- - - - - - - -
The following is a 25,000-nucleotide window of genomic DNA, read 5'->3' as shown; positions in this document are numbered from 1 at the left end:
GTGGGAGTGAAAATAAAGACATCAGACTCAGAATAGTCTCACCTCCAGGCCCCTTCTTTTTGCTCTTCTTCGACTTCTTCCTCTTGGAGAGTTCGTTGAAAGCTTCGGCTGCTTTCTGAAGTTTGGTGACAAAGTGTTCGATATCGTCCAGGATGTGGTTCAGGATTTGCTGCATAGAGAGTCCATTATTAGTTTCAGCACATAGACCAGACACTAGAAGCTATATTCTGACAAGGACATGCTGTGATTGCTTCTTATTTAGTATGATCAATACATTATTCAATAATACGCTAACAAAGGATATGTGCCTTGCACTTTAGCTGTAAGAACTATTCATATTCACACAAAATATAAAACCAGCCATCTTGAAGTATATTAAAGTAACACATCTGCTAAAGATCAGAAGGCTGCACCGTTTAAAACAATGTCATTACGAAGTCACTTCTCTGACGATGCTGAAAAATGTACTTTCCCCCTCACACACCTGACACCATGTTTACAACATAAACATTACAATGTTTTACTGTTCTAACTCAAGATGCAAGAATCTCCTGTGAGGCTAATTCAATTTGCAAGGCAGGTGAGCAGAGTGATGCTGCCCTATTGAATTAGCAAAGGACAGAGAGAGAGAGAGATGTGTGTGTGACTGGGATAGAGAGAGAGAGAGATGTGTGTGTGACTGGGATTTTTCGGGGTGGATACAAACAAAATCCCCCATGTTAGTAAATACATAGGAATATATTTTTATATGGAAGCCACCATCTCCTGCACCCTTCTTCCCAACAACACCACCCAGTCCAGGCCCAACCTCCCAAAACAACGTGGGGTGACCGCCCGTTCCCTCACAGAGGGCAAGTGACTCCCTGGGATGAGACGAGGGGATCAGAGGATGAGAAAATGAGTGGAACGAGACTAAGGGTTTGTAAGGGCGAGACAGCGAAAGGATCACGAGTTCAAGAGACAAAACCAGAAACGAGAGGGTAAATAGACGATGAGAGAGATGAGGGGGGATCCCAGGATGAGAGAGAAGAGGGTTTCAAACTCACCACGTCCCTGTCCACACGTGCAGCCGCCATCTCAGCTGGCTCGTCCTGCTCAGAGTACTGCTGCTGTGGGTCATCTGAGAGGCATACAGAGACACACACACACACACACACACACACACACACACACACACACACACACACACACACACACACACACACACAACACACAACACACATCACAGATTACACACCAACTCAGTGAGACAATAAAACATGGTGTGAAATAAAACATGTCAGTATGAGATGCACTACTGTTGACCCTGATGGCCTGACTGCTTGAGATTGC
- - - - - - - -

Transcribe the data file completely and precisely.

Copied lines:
The following is a 25,000-nucleotide window of genomic DNA, read 5'->3' as shown; positions in this document are numbered from 1 at the left end:
GTGGGAGTGAAAATAAAGACATCAGACTCAGAATAGTCTCACCTCCAGGCCCCTTCTTTTTGCTCTTCTTCGACTTCTTCCTCTTGGAGAGTTCGTTGAAAGCTTCGGCTGCTTTCTGAAGTTTGGTGACAAAGTGTTCGATATCGTCCAGGATGTGGTTCAGGATTTGCTGCATAGAGAGTCCATTATTAGTTTCAGCACATAGACCAGACACTAGAAGCTATATTCTGACAAGGACATGCTGTGATTGCTTCTTATTTAGTATGATCAATACATTATTCAATAATACGCTAACAAAGGATATGTGCCTTGCACTTTAGCTGTAAGAACTATTCATATTCACACAAAATATAAAACCAGCCATCTTGAAGTATATTAAAGTAACACATCTGCTAAAGATCAGAAGGCTGCACCGTTTAAAACAATGTCATTACGAAGTCACTTCTCTGACGATGCTGAAAAATGTACTTTCCCCCTCACACACCTGACACCATGTTTACAACATAAACATTACAATGTTTTACTGTTCTAACTCAAGATGCAAGAATCTCCTGTGAGGCTAATTCAATTTGCAAGGCAGGTGAGCAGAGTGATGCTGCCCTATTGAATTAGCAAAGGACAGAGAGAGAGAGAGATGTGTGTGTGACTGGGATAGAGAGAGAGAGAGATGTGTGTGTGACTGGGATTTTTCGGGGTGGATACAAACAAAATCCCCCATGTTAGTAAATACATAGGAATATATTTTTATATGGAAGCCACCATCTCCTGCACCCTTCTTCCCAACAACACCACCCAGTCCAGGCCCAACCTCCCAAAACAACGTGGGGTGACCGCCCGTTCCCTCACAGAGGGCAAGTGACTCCCTGGGATGAGACGAGGGGATCAGAGGATGAGAAAATGAGTGGAACGAGACTAAGGGTTTGTAAGGGCGAGACAGCGAAAGGATCACGAGTTCAAGAGACAAAACCAGAAACGAGAGGGTAAATAGACGATGAGAGAGATGAGGGGGGATCCCAGGATGAGAGAGAAGAGGGTTTCAAACTCACCACGTCCCTGTCCACACGTGCAGCCGCCATCTCAGCTGGCTCGTCCTGCTCAGAGTACTGCTGCTGTGGGTCATCTGAGAGGCATACAGAGACACACACACACACACACACACACACACACACACACACACACACACACACACACACACACACACACACACAACACACAACACACATCACAGATTACACACCAACTCAGTGAGACAATAAAACATGGTGTGAAATAAAACATGTCAGTATGAGATGCACTACTGTTGACCCTGATGGCCTGACTGCTTGAGATTGC